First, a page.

Fond memories of Westerville restaurants, shops, events, homes and people of days gone by are just a click away.
More than 300 historical photos, many of them black-and-white, have been posted on the Westerville History Facebook page – www.facebook.com/westervillehistory – since it was created in April 2011. The page is maintained by the Westerville Public Library’s Local History Center, and the photos all come from its extensive archives.
The Local History Center in the basement of the library opened in 1989, collecting photographs, restaurant menus, correspondence, diaries, family trees, manufactured items and more. Many items relate to the major milestones in the city’s history – the Westerville Whiskey Wars, the Anti-Saloon League, its role in the Underground Railroad – but there are plenty of smaller items to jog memories and show the city’s evolution.
Some of the material dates to Blendon Woods pioneers who settled in what would become Westerville in 1806. Other items include 1910 high school yearbooks and a wooden scooter called the “Go Cycle” that is similar to the more modern scooters.
The biggest part of the archives, though, is the photograph collection – the center has more than 6,000 on hand. And among the most popular pictures posted on the Facebook page are shots of old restaurants. A photo of, for instance, William’s Grill on State Street draws volumes of comments.
“(William’s) was a huge restaurant back then,” says Beth Weinhardt, the local history coordinator. “When people went to OSU games and the Ohio State Fair on the 3-C Highway, people would always go to William’s Grill. We have pictures of the one of the owners cutting ice from the river to make ice cream for a neighbor behind the current Graeter’s Ice Cream building.”
One of the most commented-on photographs on the page is a black-and-white 1981 shot of Sister’s Chicken and Biscuits, a central Ohio restaurant chain that was in business from 1979 to 1987. Westerville’s was located at 428 S. State St.; the site is now a CME Federal Credit Union. The shot has racked up 1,800 likes, 625 comments and 18 shares.
The Facebook page is intended to continue the center’s mission of making the community more aware of its past. Instead of having to come to the library for a history lesson, the lesson comes to the reader.
“It was a good way to promote the library’s photographs,” says library local history associate Nina Thomas, who is responsible for the page.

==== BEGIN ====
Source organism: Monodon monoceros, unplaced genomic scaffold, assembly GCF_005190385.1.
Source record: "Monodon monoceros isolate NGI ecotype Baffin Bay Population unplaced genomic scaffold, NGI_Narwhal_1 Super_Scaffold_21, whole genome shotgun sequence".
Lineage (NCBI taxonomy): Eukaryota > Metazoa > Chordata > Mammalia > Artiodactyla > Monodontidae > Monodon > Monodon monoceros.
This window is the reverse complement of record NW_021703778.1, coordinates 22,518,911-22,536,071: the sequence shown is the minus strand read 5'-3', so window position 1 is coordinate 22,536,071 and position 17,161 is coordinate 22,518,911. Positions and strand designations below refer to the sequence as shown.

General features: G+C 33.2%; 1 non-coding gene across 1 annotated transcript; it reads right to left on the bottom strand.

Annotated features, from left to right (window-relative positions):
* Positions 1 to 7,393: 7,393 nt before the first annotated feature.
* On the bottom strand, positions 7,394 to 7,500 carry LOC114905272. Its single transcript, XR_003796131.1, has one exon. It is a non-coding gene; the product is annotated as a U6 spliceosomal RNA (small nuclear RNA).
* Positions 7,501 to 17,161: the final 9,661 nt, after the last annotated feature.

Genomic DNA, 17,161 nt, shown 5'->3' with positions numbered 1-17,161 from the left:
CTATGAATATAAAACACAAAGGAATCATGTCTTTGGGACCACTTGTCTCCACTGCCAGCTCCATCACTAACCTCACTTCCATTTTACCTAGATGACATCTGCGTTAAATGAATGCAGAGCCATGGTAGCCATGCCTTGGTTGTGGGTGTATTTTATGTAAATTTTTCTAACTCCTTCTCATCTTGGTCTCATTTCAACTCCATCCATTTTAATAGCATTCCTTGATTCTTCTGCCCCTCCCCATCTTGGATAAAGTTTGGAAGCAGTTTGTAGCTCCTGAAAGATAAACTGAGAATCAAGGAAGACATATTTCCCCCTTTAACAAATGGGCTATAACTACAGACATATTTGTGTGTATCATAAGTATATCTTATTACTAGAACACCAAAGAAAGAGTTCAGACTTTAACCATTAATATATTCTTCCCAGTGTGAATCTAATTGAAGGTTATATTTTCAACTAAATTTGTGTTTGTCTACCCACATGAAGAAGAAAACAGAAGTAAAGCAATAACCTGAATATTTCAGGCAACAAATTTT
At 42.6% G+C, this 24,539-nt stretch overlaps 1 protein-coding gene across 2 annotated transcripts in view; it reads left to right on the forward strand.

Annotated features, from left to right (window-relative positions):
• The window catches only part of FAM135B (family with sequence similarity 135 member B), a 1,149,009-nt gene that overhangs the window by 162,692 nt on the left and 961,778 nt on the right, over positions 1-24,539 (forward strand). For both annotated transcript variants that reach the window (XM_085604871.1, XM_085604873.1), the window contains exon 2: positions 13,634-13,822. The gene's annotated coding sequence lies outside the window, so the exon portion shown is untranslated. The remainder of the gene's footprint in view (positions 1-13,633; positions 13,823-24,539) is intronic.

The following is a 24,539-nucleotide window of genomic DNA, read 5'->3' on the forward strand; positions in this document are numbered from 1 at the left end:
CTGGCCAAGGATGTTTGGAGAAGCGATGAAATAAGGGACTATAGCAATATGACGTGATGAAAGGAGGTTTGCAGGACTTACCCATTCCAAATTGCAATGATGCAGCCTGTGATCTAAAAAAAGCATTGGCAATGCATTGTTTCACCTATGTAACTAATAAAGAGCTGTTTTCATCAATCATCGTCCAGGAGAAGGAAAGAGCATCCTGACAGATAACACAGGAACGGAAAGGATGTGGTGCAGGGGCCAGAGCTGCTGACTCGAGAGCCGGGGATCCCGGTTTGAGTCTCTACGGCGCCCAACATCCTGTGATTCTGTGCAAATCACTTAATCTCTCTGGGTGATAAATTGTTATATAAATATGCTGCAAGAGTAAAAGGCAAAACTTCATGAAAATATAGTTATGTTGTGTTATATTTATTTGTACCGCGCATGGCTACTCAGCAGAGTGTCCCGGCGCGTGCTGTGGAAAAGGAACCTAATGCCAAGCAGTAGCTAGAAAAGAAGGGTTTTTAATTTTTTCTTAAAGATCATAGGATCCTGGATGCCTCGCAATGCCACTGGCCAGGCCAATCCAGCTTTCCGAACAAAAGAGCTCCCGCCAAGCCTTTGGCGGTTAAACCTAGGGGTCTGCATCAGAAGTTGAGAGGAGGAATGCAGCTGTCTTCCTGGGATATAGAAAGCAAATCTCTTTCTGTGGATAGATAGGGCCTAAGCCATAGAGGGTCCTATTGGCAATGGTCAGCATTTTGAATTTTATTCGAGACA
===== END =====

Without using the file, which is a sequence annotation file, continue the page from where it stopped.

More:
The photographs have certainly sparked viewers’ interest in history. In one instance, Thomas says, a scan of a map showing interurban rail tracks running the length of State Street stirred some curiosity.
“Many people were unaware that Westerville had a trolley, and came to see additional maps, photographs and information,” she says.
Interest in the page goes beyond the borders of Westerville – it has had visitors from 20 different countries, from Mexico to Germany. And it’s started a lot of interesting conversations.
“I’m kind of surprised how many people talk on our page,” Thomas says. “There are people that have moved away. ... There are people who are tagging themselves in old pictures.”
Contributions from community members past and present have made for some fascinating lessons, Thomas says.
“We have a diary from someone’s grandmother who, when they saw it, had not even been aware their grandmother had kept a diary,” Thomas says. “They were rather excited to see it preserved.”
The library is on the lookout for more historical photos to add to its collection and, someday, post on the Facebook page; updates are gradual. Though the center buys some photos at estate sales, most are donated by residents who want others to be able to look at them.
“One woman brought in a suitcase of photographs she found in her basement and said she had no idea who those people were,” Thomas says. “Turns out, they were prominent Westerville families, and (we found) she was indeed related to some of them after we did some extensive genealogical research.”
Amanda King is a contributing writer. Feedback welcome at firstname.lastname@example.org.